Tar Balls Wash Gulf Coast Shores From Heavy Surf Near Panhandle

Heavy surf from Tropical Storm Lee has washed tar balls along the Gulf Coast shores near the Florida Panhandle as Orange Beach workers begin to clean up the BP oil spill.

BP workers are cleaning up tar balls that are washing up along the Gulf Coast shores near Orange Beach caused by heavy surf and rain from Tropical Storm Lee.

The tar balls are suspected to be from the BP Deep Water Horizon oil spill. Both the company and Orange Beach officials said it would be days before tests determined whether the slick is from last year’s rig disaster. However, company contractors were removing the pollution anyway.

Grant Brown, a spokesman for the city of Gulf Shores, said residents have feared more oil remains on the sandy floor despite months of cleaning.

“It’s more proof that there still are offshore tar mats and it’s washing ashore … And it’s going to continue it looks like, coming to shore,” Brown said.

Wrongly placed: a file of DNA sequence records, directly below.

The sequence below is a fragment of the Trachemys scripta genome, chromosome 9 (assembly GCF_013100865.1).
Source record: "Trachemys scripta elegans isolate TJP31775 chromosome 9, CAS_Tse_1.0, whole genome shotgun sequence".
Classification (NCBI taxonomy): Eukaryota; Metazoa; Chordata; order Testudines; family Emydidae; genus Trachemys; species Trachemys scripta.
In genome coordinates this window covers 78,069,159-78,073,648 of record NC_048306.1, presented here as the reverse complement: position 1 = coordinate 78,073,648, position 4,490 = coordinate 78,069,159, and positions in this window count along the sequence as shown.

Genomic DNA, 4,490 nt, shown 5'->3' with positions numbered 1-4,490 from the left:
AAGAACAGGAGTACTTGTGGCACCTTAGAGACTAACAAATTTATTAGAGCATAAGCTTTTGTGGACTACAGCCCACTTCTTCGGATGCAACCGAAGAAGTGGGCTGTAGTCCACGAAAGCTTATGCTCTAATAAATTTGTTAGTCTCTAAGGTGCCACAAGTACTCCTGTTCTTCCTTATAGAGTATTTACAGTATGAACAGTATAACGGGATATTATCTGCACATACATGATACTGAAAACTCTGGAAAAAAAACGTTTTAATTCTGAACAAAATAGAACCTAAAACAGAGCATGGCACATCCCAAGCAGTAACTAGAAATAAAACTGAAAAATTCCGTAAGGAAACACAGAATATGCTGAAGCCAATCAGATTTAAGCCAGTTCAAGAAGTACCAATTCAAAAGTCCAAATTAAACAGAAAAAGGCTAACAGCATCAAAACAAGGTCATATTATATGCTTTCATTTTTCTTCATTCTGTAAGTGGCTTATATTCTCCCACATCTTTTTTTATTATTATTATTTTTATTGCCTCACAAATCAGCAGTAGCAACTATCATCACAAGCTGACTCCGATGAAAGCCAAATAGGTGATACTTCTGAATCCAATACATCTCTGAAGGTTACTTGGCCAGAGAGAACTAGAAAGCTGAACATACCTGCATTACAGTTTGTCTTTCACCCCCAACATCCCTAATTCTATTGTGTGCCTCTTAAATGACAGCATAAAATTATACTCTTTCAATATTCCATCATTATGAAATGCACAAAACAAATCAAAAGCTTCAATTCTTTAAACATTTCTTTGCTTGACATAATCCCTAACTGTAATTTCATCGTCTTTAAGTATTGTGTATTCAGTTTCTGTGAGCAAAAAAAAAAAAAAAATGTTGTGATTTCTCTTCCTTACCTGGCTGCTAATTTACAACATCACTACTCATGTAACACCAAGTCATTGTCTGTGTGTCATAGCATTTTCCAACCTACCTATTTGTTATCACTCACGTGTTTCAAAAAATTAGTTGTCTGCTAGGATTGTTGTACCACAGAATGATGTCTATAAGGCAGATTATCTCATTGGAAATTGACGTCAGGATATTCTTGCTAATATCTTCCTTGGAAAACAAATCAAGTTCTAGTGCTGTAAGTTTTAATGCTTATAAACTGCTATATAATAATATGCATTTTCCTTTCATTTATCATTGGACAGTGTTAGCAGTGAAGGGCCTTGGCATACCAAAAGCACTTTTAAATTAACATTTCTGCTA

Brandon Franklin, the coastal claims manager for the city of Gulf Shores, said officials are collecting samples that will be sent to Auburn University for testing. Orange Beach Mayor Tony Kennon said most of the tar balls were very small. They are visible in the area and are about the size of a marble to nearly the size of a baseball.

BP spokesman Justin Saia said teams were evaluating the condition of Gulf beaches following the storm. “As these teams report results of their assessments over the coming days, response teams will be mobilized as necessary to respond to these affected areas,” he said.

The oil spill caused extensive damage to marine and wildlife habitats and to the Gulf’s fishing and tourism industries along the coast.